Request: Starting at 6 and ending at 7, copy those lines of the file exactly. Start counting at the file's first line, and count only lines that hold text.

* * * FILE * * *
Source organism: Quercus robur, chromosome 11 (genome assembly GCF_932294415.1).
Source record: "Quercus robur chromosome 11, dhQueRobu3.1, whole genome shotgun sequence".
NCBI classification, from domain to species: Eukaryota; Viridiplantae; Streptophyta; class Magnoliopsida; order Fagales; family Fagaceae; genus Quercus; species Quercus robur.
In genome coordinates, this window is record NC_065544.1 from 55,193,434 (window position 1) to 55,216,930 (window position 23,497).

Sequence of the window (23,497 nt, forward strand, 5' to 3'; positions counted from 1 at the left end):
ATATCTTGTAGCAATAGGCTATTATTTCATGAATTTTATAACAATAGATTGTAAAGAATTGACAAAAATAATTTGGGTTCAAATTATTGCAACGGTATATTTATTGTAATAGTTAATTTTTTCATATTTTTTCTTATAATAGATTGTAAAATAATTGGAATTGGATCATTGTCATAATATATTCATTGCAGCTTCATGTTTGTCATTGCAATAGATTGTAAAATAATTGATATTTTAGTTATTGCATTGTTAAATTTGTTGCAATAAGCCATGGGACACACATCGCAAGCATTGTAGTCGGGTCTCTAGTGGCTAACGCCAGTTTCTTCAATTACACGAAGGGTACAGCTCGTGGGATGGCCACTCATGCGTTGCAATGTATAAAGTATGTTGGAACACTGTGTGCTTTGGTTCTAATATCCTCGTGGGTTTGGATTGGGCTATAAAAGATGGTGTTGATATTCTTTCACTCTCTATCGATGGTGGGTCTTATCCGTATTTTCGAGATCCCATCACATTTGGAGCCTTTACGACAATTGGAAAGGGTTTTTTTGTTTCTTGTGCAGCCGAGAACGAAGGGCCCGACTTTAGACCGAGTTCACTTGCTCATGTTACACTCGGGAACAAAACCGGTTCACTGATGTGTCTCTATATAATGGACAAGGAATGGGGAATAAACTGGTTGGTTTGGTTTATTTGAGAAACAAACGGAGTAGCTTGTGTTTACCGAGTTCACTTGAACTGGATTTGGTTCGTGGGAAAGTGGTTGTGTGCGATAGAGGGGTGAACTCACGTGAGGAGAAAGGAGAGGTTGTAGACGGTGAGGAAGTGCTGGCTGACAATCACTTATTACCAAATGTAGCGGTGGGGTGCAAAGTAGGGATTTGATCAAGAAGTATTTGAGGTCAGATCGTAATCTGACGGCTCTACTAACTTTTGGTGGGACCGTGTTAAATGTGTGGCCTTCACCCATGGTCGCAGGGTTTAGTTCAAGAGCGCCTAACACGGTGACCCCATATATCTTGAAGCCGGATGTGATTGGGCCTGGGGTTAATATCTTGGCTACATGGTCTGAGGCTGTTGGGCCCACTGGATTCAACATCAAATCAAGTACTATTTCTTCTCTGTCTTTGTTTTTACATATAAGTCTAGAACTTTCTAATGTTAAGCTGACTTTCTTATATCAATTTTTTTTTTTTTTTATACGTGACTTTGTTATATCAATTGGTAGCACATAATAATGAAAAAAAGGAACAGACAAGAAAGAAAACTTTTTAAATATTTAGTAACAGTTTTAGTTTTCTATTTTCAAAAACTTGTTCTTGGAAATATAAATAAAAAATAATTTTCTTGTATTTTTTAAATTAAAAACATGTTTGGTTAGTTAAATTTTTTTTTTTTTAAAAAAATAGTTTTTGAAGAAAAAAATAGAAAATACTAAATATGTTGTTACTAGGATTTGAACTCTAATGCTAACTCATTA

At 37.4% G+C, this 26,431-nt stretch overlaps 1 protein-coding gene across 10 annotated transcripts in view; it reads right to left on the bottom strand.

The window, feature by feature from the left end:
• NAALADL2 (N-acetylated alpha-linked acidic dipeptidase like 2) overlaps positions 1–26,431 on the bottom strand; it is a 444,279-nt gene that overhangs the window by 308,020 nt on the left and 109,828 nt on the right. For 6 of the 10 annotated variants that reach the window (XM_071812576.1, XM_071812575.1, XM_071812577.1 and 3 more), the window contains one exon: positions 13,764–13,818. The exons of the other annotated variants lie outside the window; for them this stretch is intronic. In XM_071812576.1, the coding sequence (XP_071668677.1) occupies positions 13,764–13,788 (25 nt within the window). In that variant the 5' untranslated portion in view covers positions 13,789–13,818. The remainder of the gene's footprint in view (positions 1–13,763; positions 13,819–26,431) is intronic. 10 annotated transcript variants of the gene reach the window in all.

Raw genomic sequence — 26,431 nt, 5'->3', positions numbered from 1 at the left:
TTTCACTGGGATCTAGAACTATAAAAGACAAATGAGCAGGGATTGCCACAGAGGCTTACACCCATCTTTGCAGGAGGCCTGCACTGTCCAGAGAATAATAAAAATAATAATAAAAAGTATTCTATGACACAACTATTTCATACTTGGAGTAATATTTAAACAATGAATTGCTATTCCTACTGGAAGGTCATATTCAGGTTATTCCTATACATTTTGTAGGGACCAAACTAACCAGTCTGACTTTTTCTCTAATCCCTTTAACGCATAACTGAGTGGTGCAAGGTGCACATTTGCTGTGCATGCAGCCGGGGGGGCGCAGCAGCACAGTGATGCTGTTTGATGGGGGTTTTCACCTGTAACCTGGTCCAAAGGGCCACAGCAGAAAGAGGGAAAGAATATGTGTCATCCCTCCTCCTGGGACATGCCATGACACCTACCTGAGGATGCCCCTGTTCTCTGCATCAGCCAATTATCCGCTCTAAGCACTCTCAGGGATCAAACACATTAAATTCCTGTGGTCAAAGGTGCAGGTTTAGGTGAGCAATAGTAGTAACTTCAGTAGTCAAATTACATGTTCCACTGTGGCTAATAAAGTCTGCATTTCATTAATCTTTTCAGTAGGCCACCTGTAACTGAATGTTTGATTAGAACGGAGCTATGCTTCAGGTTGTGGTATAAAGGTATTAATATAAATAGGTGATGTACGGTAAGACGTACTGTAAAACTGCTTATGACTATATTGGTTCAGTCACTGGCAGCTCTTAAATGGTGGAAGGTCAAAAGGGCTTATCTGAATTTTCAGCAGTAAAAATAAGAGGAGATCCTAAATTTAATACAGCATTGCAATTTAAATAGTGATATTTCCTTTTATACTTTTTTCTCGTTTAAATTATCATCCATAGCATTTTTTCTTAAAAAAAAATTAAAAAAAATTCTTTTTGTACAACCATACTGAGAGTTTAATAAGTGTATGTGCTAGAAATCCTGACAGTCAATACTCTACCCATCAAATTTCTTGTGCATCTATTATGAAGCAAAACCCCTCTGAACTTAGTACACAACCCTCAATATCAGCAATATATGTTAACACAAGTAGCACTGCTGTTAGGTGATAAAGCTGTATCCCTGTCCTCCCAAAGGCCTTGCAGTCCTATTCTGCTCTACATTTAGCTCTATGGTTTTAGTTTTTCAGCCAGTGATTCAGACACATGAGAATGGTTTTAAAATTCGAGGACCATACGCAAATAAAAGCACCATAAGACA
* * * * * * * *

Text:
ATATCTTGTAGCAATAGGCTATTATTTCATGAATTTTATAACAATAGATTGTAAAGAATTGACAAAAATAATTTGGGTTCAAATTATTGCAACGGTATATTTATTGTAATAGTTAATTTTTTCATATTTTTTCTTATAATAGATTGTAAAATAATTGGAATTGGATCATTGTCATAATATATTCATTGCAGCTTCATGTTTGTCATTGCAATAGATTGTAAAATAATTGATATTTTAGTTATTGCATTGTTAAATTTGTTGCAATAAGCCATGGGACACACATCGCAAGCATTGTAGTCGGGTCTCTAGTGGCTAACGCCAGTTTCTTCAATTACACGAAGGGTACAGCTCGTGGGATGGCCACTCATGCGTTGCAATGTATAAAGTATGTTGGAACACTGTGTGCTTTGGTTCTAATATCCTCGTGGGTTTGGATTGGGCTATAAAAGATGGTGTTGATATTCTTTCACTCTCTATCGATGGTGGGTCTTATCCGTATTTTCGAGATCCCATCACATTTGGAGCCTTTACGACAATTGGAAAGGGTTTTTTTGTTTCTTGTGCAGCCGAGAACGAAGGGCCCGACTTTAGACCGAGTTCACTTGCTCATGTTACACTCGGGAACAAAACCGGTTCACTGATGTGTCTCTATATAATGGACAAGGAATGGGGAATAAACTGGTTGGTTTGGTTTATTTGAGAAACAAACGGAGTAGCTTGTGTTTACCGAGTTCACTTGAACTGGATTTGGTTCGTGGGAAAGTGGTTGTGTGCGATAGAGGGGTGAACTCACGTGAGGAGAAAGGAGAGGTTGTAGACGGTGAGGAAGTGCTGGCTGACAATCACTTATTACCAAATGTAGCGGTGGGGTGCAAAGTAGGGATTTGATCAAGAAGTATTTGAGGTCAGATCGTAATCTGACGGCTCTACTAACTTTTGGTGGGACCGTGTTAAATGTGTGGCCTTCACCCATGGTCGCAGGGTTTAGTTCAAGAGCGCCTAACACGGTGACCCCATATATCTTGAAGCCGGATGTGATTGGGCCTGGGGTTAATATCTTGGCTACATGGTCTGAGGCTGTTGGGCCCACTGGATTCAACATCAAATCAAGTACTATTTCTTCTCTGTCTTTGTTTTTACATATAAGTCTAGAACTTTCTAATGTTAAGCTGACTTTCTTATATCAATTTTTTTTTTTTTTTATACGTGACTTTGTTATATCAATTGGTAGCACATAATAATGAAAAAAAGGAACAGACAAGAAAGAAAACTTTTTAAATATTTAGTAACAGTTTTAGTTTTCTATTTTCAAAAACTTGTTCTTGGAAATATAAATAAAAAATAATTTTCTTGTATTTTTTAAATTAAAAACATGTTTGGTTAGTTAAATTTTTTTTTTTTTAAAAAAATAGTTTTTGAAGAAAAAAATAGAAAATACTAAATATGTTGTTACTAGGATTTGAACTCTAATGCTAACTCATTA

At 37.4% G+C, this 26,431-nt stretch overlaps 1 protein-coding gene across 10 annotated transcripts in view; it reads right to left on the bottom strand.